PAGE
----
Experts are unsure how the “One Belt, One Road” project, also known as OBOR, will proceed as more problems open up, making the means to the end more complicated than theorized, according to a report by Channel News Asia.
“Frankly, I don’t really know what the belt and the road are. The reason being that I think Beijing doesn’t know either,” Tom Miller from Gavekal Dragonomics, who authored a book about the project, said.
One of the reasons why people are unsure how OBOR will move forward is the late inclusion of the city of Hunchun in the list of cities included in the project.
Hunchun is sandwiched between China, Russia and North Korea--a strategic location that warrants automatic inclusion to the project.
However, Hunchun had to lobby hard to be included in the Silk Road project. It was only in 2016 when the city was finally included in the list China’s cabinet released on cities included in OBOR.
Furthermore, issues with North Korea over its trade policies and nuclear arms program have caused sanctions to be placed against the country. This creates further complications for Hunchun businessmen, who want to ship goods to Russia via Rason, located near North Korea.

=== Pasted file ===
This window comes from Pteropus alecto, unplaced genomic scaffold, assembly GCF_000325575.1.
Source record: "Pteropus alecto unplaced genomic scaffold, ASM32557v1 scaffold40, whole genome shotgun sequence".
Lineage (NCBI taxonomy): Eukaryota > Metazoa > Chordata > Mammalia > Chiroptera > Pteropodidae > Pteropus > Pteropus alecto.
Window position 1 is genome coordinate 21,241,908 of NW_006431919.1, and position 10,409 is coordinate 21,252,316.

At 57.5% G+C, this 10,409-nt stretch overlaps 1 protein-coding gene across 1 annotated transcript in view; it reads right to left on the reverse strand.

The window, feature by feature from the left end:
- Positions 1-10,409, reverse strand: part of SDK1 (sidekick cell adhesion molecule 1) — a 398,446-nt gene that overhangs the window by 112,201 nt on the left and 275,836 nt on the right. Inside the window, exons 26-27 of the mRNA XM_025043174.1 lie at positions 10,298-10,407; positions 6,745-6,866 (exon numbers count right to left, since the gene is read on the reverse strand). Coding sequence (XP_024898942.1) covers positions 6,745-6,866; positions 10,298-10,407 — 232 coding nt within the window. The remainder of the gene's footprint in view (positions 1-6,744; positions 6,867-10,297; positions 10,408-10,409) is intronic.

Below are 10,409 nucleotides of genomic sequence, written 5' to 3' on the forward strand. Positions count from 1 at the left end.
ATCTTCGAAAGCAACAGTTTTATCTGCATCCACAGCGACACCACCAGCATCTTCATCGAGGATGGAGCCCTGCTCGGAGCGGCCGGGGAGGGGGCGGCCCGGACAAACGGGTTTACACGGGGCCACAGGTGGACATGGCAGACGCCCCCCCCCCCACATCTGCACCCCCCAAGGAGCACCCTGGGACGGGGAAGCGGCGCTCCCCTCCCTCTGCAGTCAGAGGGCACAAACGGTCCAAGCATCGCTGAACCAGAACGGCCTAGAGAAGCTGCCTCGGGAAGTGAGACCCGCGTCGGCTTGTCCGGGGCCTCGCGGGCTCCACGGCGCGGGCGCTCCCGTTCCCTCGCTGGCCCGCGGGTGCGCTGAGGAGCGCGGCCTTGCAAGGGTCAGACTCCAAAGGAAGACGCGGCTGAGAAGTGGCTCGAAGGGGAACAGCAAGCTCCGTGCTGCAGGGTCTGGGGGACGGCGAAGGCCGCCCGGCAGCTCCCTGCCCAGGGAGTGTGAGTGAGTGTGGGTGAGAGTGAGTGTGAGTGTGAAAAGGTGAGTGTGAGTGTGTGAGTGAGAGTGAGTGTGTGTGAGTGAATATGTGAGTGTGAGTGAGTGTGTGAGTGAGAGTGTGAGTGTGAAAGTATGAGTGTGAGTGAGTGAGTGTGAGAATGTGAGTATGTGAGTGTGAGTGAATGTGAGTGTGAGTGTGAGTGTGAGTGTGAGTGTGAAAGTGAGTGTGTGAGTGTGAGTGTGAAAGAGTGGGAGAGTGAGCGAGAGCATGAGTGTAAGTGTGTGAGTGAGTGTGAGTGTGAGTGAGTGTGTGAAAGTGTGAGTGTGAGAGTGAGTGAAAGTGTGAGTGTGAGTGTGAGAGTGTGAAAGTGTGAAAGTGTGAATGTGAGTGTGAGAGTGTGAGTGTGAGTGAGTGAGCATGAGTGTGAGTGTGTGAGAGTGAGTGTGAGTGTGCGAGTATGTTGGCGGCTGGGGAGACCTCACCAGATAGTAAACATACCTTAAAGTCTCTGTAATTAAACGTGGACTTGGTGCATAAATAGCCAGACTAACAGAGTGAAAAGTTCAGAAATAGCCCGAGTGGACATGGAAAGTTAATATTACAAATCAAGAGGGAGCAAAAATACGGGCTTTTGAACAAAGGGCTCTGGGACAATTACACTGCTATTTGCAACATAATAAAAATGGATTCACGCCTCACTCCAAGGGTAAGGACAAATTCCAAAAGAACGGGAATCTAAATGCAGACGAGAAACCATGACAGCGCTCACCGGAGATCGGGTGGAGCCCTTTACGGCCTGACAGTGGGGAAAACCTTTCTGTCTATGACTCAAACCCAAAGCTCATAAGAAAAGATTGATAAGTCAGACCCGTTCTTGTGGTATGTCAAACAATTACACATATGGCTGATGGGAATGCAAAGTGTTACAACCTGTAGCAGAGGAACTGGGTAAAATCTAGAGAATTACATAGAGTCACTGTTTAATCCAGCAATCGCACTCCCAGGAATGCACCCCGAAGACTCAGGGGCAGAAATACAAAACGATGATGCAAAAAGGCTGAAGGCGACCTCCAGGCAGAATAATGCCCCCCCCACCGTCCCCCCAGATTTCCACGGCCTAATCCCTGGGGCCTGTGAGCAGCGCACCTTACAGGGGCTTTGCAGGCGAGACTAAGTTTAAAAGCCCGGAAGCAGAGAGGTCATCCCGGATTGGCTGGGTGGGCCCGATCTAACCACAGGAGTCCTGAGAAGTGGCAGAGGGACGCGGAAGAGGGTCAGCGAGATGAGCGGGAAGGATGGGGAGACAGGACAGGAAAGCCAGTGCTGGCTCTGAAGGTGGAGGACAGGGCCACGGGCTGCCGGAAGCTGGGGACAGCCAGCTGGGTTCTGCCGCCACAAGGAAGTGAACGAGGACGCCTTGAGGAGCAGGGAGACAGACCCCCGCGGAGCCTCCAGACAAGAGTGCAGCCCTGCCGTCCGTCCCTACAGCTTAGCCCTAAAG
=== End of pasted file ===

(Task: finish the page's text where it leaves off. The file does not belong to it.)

“Hunchun is a hub for northeast Asia, so in theory it should play a big role in ‘One Belt, One Road,’ but for now it hasn’t been able to get its act together,” said Wang Hai, general manager of Guanghai Import and Export Trading Company in Hunchun.
Other businessmen in Hunchun are wary of working with North Korea, and representatives of the city declined to comment on the city’s relations with its neighbor.
“But we can talk about Hunchun’s trade with Russia, the city’s clean air and successful tree-planting initiatives,” said Hao Qiang, a Hunchun spokesperson.
Supporters of the project still hope that it will push through, especially with the upcoming OBOR summit. North Korea will send a delegation, and Russian president Vladimir Putin will also be in attendance.